Editor's Choice

Promoting cosmetic surgery

BMJ 2012; 345 doi: https://doi.org/10.1136/bmj.e7535 (Published 08 November 2012) Cite this as: BMJ 2012;345:e7535

Re: Promoting cosmetic surgery

The subject of female genital cosmetic surgery is a node at the intersection of a number of deep and complex debates within UK society.

The first is the issue of normality. Statistically normality is concerned with acceptable deviations from the mean but normality is more often socially defined in terms of tolerability. The crucial issue then becomes who or what decides what is tolerable. Should society define normality? Should normality be defined by the medical profession and if so should this be a collective decision or an individual one? Should normality be defined by the person who is paying the surgical bill? If this is the case, is cosmetic surgery unacceptable on the NHS but acceptable if paid for privately?

Cosmetic dentistry rarely attracts the same criticism as cosmetic genito-plasty.
This brings into consideration a second issue, which is the way in which the value of a woman is socially defined. Feminist sociology has argued that women are demeaned by visual objectification which defines their worth by their bodily appearance. Objectification can be internalised so that some women define their own worth, according to their appearance, judged on a scale of perceived masculine preference. The cultural trap created by this internalisation is that the appearance of feminine perfection is an artificial creation, aided by air-brushing, make-up, depilation and cosmetic surgery. It is ultimately unobtainable (or at any rate unsustainable). A strange aspect of the cultural subjection of women to value judgements based on unobtainable perfection is that any number of individual men and women may disagree with the judgement, but at a broad cultural level, it remains. Cosmetic genital surgery vividly feeds the myth of female bodily perfection, under the guise of ‘normality’. If the debate about cosmetic surgery focussed around teeth or ears, the underlying issue of cultural misogyny would be less apparent.

Finally the tension between autonomy, consent and non-malificence is pertinent for the medical profession. In general if a competent adult fully understands the risks and benefits of a procedure, consents to it, (and is able to pay for it), then respect for his or her autonomy would indicate that the procedure should be carried out. This is not always so straightforward. If an adult makes a request for surgery which seems to be against his or her best interest, we may question whether he or she is competent to consent. An example might be the refusal to operate on someone who requests extreme surgery because of underlying body dysmorphic disorder. We might also question whether the person has come under undue pressure to request the procedure, which is close to the stance the profession takes on requests for FGM, even if requested by the woman herself. Arguably a request for cosmetic genito-plasty could fall into this category, with the undue pressure arising from cultural expectation, interpreted by someone especially vulnerable. The problem with this approach is that it quickly slides into medical paternalism (or maternalism) and a rejection of women’s autonomy and capacity to consent. Any blanket diminution of female autonomy by the medical profession must be treated with the utmost caution.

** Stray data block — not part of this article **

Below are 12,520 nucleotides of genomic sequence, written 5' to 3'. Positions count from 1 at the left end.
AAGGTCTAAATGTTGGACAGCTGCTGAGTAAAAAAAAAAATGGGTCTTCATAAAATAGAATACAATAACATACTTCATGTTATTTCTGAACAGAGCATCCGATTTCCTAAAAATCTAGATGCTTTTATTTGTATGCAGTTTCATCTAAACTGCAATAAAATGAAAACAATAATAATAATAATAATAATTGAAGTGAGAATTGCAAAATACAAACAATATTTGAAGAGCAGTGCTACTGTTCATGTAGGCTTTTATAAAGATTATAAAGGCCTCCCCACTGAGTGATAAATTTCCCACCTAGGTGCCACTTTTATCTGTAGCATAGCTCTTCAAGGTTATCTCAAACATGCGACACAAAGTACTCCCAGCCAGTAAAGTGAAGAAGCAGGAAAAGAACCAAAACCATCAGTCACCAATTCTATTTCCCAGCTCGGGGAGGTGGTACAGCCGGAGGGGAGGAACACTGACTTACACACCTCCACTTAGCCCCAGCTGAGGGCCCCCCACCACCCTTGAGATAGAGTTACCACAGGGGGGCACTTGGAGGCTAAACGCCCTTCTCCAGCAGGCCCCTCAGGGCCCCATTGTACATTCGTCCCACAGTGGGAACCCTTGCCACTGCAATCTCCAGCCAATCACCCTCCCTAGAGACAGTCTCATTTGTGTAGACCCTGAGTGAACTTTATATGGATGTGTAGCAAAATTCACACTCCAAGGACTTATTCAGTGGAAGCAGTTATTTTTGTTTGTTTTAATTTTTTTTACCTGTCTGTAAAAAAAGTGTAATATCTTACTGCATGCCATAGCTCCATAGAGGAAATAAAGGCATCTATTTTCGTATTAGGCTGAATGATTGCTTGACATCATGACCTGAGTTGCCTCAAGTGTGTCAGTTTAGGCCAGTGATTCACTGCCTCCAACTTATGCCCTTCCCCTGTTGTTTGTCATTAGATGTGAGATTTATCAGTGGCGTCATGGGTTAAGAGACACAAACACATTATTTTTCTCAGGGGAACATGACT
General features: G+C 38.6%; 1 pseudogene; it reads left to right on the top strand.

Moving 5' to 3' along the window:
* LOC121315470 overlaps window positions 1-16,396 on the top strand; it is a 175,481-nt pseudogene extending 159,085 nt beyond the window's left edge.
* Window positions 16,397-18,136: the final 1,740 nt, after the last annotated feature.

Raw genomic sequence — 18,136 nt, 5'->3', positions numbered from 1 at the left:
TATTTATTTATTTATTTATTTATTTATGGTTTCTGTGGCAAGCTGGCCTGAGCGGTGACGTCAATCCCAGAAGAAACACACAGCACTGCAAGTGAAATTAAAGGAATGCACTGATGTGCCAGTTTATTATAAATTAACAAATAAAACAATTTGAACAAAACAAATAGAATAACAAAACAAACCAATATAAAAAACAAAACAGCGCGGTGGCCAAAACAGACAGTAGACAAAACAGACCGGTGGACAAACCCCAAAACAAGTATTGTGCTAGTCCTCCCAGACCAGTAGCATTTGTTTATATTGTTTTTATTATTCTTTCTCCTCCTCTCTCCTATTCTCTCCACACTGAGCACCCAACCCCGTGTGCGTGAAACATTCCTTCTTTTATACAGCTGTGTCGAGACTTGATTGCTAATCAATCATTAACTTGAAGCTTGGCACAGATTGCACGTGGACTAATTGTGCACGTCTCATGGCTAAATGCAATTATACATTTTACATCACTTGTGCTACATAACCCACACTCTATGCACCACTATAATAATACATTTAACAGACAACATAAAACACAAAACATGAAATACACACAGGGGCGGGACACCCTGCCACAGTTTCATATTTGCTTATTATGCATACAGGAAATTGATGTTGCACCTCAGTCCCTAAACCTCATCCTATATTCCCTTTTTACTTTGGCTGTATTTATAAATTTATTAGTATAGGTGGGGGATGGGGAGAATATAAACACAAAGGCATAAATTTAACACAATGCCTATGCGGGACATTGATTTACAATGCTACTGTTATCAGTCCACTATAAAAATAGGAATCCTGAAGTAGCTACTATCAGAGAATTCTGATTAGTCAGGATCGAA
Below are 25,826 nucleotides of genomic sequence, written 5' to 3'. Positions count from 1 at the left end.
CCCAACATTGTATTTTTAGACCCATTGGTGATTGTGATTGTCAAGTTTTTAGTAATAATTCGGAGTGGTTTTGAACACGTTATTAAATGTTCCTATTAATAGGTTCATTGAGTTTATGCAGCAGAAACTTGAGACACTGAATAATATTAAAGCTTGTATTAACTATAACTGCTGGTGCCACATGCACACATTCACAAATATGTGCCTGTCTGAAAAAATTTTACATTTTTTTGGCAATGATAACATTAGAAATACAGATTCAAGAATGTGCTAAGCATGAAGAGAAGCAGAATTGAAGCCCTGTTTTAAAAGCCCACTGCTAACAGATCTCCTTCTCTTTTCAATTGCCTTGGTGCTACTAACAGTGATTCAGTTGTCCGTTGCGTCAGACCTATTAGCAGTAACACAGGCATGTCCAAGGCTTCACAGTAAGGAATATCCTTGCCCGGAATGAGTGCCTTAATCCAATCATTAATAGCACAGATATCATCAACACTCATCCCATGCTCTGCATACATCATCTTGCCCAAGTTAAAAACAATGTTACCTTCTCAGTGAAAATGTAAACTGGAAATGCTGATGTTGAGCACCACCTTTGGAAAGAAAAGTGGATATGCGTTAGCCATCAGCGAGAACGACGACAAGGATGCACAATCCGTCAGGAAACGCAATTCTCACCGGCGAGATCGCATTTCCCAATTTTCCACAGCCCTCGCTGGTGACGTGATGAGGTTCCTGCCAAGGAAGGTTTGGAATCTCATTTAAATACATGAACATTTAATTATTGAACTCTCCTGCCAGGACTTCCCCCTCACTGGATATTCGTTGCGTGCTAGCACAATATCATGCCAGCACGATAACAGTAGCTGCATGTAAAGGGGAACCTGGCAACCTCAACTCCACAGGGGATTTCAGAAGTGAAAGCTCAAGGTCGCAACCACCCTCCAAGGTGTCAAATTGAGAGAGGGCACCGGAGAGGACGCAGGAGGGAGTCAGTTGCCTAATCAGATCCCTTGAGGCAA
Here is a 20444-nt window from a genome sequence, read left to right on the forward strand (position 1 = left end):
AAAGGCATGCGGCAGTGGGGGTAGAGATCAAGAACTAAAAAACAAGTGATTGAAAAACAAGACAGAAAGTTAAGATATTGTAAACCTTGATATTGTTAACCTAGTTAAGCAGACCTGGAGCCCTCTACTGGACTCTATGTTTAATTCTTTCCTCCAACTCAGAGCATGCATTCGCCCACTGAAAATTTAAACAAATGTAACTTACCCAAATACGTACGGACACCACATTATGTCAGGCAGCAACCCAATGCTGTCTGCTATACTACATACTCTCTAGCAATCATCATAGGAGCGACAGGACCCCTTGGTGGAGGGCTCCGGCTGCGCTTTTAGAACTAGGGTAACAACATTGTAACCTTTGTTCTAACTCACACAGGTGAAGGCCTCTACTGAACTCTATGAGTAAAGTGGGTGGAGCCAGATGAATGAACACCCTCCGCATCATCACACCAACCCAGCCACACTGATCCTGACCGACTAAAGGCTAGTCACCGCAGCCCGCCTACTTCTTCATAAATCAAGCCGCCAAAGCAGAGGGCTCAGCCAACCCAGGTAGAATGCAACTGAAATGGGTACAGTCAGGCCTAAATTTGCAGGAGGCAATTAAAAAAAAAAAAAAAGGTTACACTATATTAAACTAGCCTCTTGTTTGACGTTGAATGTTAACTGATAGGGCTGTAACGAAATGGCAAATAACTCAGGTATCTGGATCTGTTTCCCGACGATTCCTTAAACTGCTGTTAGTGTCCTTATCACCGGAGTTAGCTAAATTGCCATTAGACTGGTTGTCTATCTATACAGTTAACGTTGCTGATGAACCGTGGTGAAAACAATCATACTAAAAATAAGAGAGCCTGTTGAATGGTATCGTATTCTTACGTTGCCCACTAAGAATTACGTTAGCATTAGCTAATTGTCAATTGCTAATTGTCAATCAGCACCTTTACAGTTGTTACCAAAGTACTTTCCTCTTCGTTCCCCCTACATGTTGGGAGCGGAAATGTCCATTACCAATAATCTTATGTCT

As a woman and a doctor my gut instinct is to reject cosmetic genito-plasty and support measures which lead to it being restricted or banned. Nonetheless there are complex issues involved which deserve to be debated more fully, and which may lead to a greater understanding of the cultural context in which female cosmetic genital surgery occurs.

Competing interests: No competing interests

20 November 2012
Susan H Walker
Senior Lecturer in Sexual Health
Anglia Ruskin University
Rivermead Campus, Bishop Hall Lane, Chelmsford, CM1 1SQ